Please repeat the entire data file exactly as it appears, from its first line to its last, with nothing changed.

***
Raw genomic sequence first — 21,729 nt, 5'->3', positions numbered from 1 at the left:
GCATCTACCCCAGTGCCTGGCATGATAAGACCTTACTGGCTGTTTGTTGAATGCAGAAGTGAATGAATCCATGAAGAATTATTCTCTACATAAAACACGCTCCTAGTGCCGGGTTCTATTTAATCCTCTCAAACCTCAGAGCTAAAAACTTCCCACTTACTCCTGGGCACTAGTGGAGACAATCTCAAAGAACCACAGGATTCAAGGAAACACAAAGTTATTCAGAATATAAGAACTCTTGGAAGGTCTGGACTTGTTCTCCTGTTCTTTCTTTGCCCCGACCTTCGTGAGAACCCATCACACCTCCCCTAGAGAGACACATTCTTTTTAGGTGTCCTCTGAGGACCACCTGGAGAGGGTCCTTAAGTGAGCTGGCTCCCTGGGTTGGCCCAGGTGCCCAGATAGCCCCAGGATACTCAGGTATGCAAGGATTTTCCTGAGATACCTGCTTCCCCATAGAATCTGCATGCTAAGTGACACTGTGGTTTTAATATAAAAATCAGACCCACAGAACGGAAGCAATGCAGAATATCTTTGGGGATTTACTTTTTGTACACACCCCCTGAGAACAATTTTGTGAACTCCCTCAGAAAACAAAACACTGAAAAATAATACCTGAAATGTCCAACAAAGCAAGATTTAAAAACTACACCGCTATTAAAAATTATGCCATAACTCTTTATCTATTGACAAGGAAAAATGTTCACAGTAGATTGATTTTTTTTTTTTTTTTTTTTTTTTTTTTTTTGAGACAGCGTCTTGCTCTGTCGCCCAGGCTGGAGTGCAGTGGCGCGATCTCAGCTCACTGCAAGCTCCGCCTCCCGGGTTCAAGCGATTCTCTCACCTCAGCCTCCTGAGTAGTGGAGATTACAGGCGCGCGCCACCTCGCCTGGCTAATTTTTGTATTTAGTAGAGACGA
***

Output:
Raw genomic sequence first — 21,729 nt, 5'->3', positions numbered from 1 at the left:
GCATCTACCCCAGTGCCTGGCATGATAAGACCTTACTGGCTGTTTGTTGAATGCAGAAGTGAATGAATCCATGAAGAATTATTCTCTACATAAAACACGCTCCTAGTGCCGGGTTCTATTTAATCCTCTCAAACCTCAGAGCTAAAAACTTCCCACTTACTCCTGGGCACTAGTGGAGACAATCTCAAAGAACCACAGGATTCAAGGAAACACAAAGTTATTCAGAATATAAGAACTCTTGGAAGGTCTGGACTTGTTCTCCTGTTCTTTCTTTGCCCCGACCTTCGTGAGAACCCATCACACCTCCCCTAGAGAGACACATTCTTTTTAGGTGTCCTCTGAGGACCACCTGGAGAGGGTCCTTAAGTGAGCTGGCTCCCTGGGTTGGCCCAGGTGCCCAGATAGCCCCAGGATACTCAGGTATGCAAGGATTTTCCTGAGATACCTGCTTCCCCATAGAATCTGCATGCTAAGTGACACTGTGGTTTTAATATAAAAATCAGACCCACAGAACGGAAGCAATGCAGAATATCTTTGGGGATTTACTTTTTGTACACACCCCCTGAGAACAATTTTGTGAACTCCCTCAGAAAACAAAACACTGAAAAATAATACCTGAAATGTCCAACAAAGCAAGATTTAAAAACTACACCGCTATTAAAAATTATGCCATAACTCTTTATCTATTGACAAGGAAAAATGTTCACAGTAGATTGATTTTTTTTTTTTTTTTTTTTTTTTTTTTTTTGAGACAGCGTCTTGCTCTGTCGCCCAGGCTGGAGTGCAGTGGCGCGATCTCAGCTCACTGCAAGCTCCGCCTCCCGGGTTCAAGCGATTCTCTCACCTCAGCCTCCTGAGTAGTGGAGATTACAGGCGCGCGCCACCTCGCCTGGCTAATTTTTGTATTTAGTAGAGACGA